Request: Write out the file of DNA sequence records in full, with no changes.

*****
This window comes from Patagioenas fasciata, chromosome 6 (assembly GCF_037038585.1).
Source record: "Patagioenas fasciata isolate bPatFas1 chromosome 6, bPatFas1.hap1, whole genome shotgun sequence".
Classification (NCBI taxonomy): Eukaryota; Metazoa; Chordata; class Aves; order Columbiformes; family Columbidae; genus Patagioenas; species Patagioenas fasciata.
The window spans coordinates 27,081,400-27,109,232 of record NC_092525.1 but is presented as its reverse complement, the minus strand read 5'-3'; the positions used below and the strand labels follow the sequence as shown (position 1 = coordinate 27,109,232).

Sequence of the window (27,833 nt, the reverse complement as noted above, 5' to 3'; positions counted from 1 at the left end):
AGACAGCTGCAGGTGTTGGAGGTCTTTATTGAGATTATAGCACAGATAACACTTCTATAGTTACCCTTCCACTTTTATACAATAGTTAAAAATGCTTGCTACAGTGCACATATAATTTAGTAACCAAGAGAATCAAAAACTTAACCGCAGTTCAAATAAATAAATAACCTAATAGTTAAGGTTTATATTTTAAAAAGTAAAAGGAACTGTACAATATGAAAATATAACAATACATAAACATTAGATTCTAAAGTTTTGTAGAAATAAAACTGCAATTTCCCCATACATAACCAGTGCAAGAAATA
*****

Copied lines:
This window comes from Patagioenas fasciata, chromosome 6 (assembly GCF_037038585.1).
Source record: "Patagioenas fasciata isolate bPatFas1 chromosome 6, bPatFas1.hap1, whole genome shotgun sequence".
Classification (NCBI taxonomy): Eukaryota; Metazoa; Chordata; class Aves; order Columbiformes; family Columbidae; genus Patagioenas; species Patagioenas fasciata.
The window spans coordinates 27,081,400-27,109,232 of record NC_092525.1 but is presented as its reverse complement, the minus strand read 5'-3'; the positions used below and the strand labels follow the sequence as shown (position 1 = coordinate 27,109,232).

Sequence of the window (27,833 nt, the reverse complement as noted above, 5' to 3'; positions counted from 1 at the left end):
AGACAGCTGCAGGTGTTGGAGGTCTTTATTGAGATTATAGCACAGATAACACTTCTATAGTTACCCTTCCACTTTTATACAATAGTTAAAAATGCTTGCTACAGTGCACATATAATTTAGTAACCAAGAGAATCAAAAACTTAACCGCAGTTCAAATAAATAAATAACCTAATAGTTAAGGTTTATATTTTAAAAAGTAAAAGGAACTGTACAATATGAAAATATAACAATACATAAACATTAGATTCTAAAGTTTTGTAGAAATAAAACTGCAATTTCCCCATACATAACCAGTGCAAGAAATA